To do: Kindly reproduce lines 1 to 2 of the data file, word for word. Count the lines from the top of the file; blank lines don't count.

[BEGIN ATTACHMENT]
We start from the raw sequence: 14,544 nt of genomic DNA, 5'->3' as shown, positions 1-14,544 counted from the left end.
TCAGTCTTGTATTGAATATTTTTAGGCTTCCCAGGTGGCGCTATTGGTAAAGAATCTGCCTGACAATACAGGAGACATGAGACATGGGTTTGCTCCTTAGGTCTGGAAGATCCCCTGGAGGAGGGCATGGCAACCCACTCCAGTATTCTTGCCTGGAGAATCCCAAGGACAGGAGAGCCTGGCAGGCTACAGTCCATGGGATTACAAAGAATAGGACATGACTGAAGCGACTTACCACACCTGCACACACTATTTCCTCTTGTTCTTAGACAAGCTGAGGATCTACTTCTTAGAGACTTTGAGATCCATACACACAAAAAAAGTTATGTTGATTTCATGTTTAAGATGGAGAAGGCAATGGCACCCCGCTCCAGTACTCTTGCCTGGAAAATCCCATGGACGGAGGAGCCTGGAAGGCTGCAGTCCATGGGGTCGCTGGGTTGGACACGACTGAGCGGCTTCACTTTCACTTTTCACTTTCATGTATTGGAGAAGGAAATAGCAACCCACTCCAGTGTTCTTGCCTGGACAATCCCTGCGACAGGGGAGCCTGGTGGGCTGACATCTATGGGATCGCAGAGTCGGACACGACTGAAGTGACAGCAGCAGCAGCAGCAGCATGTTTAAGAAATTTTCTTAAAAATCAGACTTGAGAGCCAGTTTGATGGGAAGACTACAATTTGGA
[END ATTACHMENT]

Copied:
We start from the raw sequence: 14,544 nt of genomic DNA, 5'->3' as shown, positions 1-14,544 counted from the left end.
TCAGTCTTGTATTGAATATTTTTAGGCTTCCCAGGTGGCGCTATTGGTAAAGAATCTGCCTGACAATACAGGAGACATGAGACATGGGTTTGCTCCTTAGGTCTGGAAGATCCCCTGGAGGAGGGCATGGCAACCCACTCCAGTATTCTTGCCTGGAGAATCCCAAGGACAGGAGAGCCTGGCAGGCTACAGTCCATGGGATTACAAAGAATAGGACATGACTGAAGCGACTTACCACACCTGCACACACTATTTCCTCTTGTTCTTAGACAAGCTGAGGATCTACTTCTTAGAGACTTTGAGATCCATACACACAAAAAAAGTTATGTTGATTTCATGTTTAAGATGGAGAAGGCAATGGCACCCCGCTCCAGTACTCTTGCCTGGAAAATCCCATGGACGGAGGAGCCTGGAAGGCTGCAGTCCATGGGGTCGCTGGGTTGGACACGACTGAGCGGCTTCACTTTCACTTTTCACTTTCATGTATTGGAGAAGGAAATAGCAACCCACTCCAGTGTTCTTGCCTGGACAATCCCTGCGACAGGGGAGCCTGGTGGGCTGACATCTATGGGATCGCAGAGTCGGACACGACTGAAGTGACAGCAGCAGCAGCAGCAGCATGTTTAAGAAATTTTCTTAAAAATCAGACTTGAGAGCCAGTTTGATGGGAAGACTACAATTTGGA